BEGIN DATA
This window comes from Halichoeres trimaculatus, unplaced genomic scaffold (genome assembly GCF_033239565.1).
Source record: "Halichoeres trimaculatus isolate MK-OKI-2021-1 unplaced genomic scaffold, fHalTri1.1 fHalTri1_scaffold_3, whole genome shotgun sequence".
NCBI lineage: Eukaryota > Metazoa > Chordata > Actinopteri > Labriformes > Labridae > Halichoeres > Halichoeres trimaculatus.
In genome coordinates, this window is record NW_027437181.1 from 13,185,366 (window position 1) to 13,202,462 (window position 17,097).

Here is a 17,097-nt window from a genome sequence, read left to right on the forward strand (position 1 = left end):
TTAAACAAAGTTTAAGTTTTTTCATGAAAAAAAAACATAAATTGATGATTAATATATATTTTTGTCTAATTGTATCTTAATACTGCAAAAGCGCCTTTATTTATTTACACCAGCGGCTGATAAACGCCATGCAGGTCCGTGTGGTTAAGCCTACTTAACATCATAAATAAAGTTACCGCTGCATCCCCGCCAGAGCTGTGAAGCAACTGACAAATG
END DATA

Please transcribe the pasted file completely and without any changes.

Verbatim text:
This window comes from Halichoeres trimaculatus, unplaced genomic scaffold (genome assembly GCF_033239565.1).
Source record: "Halichoeres trimaculatus isolate MK-OKI-2021-1 unplaced genomic scaffold, fHalTri1.1 fHalTri1_scaffold_3, whole genome shotgun sequence".
NCBI lineage: Eukaryota > Metazoa > Chordata > Actinopteri > Labriformes > Labridae > Halichoeres > Halichoeres trimaculatus.
In genome coordinates, this window is record NW_027437181.1 from 13,185,366 (window position 1) to 13,202,462 (window position 17,097).

Here is a 17,097-nt window from a genome sequence, read left to right on the forward strand (position 1 = left end):
TTAAACAAAGTTTAAGTTTTTTCATGAAAAAAAAACATAAATTGATGATTAATATATATTTTTGTCTAATTGTATCTTAATACTGCAAAAGCGCCTTTATTTATTTACACCAGCGGCTGATAAACGCCATGCAGGTCCGTGTGGTTAAGCCTACTTAACATCATAAATAAAGTTACCGCTGCATCCCCGCCAGAGCTGTGAAGCAACTGACAAATG